Would you like this one? It depends. If you like Sin City (by the same writer), then probably. If you find some aspects of Sin City repellent, you might be like me, where I do like some aspects and others not so much.  Yes, you know you're in for violence and lots of it with Elektra.  I think I was hoping for something a little different in the execution. However, I can't give it less than four stars, because it's quite a work of art overall, the parts that were a turnoff, not withstanding.

At the end of the day, I am still a big fan of Elektra.  A guilty pleasure of mine (since at heart I am not a fan of unnecessary or gratuitous violence).  Yes on one level, I know that's probably wrong of me, but she's a bad@$$ female Ninja assassin who knows her way around a katana and sais (any edged weapon although her whole body is lethal), and can wreak all kinds of havoc in unimaginable ways.  And I have to love her for that!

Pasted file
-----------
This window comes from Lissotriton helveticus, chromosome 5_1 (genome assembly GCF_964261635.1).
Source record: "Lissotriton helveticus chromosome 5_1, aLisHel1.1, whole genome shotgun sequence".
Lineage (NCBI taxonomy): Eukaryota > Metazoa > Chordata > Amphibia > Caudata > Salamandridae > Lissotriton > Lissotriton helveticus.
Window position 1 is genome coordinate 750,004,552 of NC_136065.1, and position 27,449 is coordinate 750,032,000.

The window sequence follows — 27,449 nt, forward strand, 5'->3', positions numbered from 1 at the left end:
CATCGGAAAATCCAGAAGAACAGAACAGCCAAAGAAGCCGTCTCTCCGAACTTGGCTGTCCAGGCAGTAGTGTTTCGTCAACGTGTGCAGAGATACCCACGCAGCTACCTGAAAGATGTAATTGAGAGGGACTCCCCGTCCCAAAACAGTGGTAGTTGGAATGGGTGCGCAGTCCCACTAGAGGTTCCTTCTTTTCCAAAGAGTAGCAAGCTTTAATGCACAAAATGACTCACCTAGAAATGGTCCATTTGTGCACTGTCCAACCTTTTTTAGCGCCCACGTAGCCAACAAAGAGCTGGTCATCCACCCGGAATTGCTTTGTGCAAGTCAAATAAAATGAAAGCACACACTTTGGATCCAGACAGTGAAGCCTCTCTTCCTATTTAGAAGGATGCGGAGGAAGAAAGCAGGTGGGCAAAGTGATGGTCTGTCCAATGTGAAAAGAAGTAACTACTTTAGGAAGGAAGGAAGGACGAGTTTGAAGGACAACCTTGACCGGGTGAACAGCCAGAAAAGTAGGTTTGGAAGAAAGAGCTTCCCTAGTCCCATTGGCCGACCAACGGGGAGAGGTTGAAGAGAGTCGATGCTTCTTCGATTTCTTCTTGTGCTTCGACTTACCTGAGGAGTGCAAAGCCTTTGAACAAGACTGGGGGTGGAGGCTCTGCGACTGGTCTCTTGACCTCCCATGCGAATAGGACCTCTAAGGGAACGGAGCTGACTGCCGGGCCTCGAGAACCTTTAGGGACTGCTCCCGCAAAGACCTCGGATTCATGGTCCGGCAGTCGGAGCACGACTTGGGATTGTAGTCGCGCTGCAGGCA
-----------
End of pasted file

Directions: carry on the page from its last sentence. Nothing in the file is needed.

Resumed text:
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Dead Things by Stephen Blackmoore

Dead Things (Eric Carter #1)Dead Things by Stephen Blackmoore
My rating: 3.5 of 5 stars

Dead Things is serious magic noir. The name of this book tells it all. This book is about a man surrounded by dead and the consequences it has on his life and his relationships with the living. The narrative is very cynical, with a main character who has a foul mouth and a dark point of view. Of course, anyone who has his necromantic abilities might tend to lose his faith in humanity and everything else. Despite that fact, I did like this book for the most part. Blackmoore lost me some near the end though. It was too abrupt and I didn't completely like the choice he made with the story. The end does make sense to some extent, and if this is a series, it will be interesting to see how Eric gets himself out of the mess he is currently in as of the end of this book.